In this light, we can ask the question whether Jesus’s words about readiness extend to more than just His Second Coming. In light of His constant return to this theme, the answer has to be yes. Of course, the Second Coming forms much of the motivation for proper preparation, as Jesus’s saying illustrates: “The Son of man cometh” (Luke 12:40). But unforseen events always take a toll on those who have prepared little. One of those moments is merely months away—Jesus’s Crucifixion. If, in fact, the lord of the parable is metaphorically tied to Jesus and the watchful servants represent His disciples, as is evident, then this possibility becomes even stronger. For Jesus’s death will catch His closest followers off guard, temporarily scattering them (Matthew 26:31; Mark 14:27).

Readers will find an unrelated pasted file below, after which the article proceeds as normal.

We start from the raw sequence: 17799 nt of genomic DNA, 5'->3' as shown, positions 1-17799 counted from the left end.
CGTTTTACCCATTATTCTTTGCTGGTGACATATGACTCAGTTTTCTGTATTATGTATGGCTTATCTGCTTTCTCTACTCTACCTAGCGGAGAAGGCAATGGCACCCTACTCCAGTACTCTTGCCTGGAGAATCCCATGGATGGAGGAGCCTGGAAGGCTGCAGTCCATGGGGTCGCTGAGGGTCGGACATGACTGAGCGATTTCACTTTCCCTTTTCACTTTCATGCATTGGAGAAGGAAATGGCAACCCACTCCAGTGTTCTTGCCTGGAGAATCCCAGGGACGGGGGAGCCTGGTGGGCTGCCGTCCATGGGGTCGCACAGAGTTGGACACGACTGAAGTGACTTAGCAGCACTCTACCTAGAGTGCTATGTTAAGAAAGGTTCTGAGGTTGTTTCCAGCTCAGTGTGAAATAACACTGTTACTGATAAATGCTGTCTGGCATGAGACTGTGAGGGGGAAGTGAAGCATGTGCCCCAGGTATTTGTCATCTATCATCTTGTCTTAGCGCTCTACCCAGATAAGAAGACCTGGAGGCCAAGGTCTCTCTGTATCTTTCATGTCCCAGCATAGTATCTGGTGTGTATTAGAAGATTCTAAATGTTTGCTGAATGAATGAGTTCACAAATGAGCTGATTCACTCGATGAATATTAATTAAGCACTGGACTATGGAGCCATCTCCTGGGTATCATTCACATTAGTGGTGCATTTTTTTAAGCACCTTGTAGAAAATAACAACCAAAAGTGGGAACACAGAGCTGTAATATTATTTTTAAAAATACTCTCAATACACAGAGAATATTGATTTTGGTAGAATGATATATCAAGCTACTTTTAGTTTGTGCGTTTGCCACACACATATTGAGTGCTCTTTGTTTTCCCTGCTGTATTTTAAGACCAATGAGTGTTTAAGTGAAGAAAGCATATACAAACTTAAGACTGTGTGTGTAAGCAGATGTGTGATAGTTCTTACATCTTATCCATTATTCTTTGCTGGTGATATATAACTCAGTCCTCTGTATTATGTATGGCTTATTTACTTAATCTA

Almost unnoticed at the beginning of Jesus’s story is His explicit nod toward the wedding that the lord returns from (Luke 12:36). In Jesus’s narration, His appeal might be to any occasion that takes the master away from his home. But Jesus chooses a wedding to garnish His story. Why? Because, it seems, He is pushing forward an emphasis on the home for anyone who will pay attention, an emphasis that one sees, for instance, in Luke 11:14–26 and 14:1–24, passages that precede and follow this one, adding prominence to the wedding rather than subtracting from it (see the comments on Luke 11:17–26).
Adapted from S. Kent Brown, The Testimony of Luke (Provo, UT: BYU Studies, 2015), 633–635.
Luke 12:41–48. Parable of the Unfaithful Servant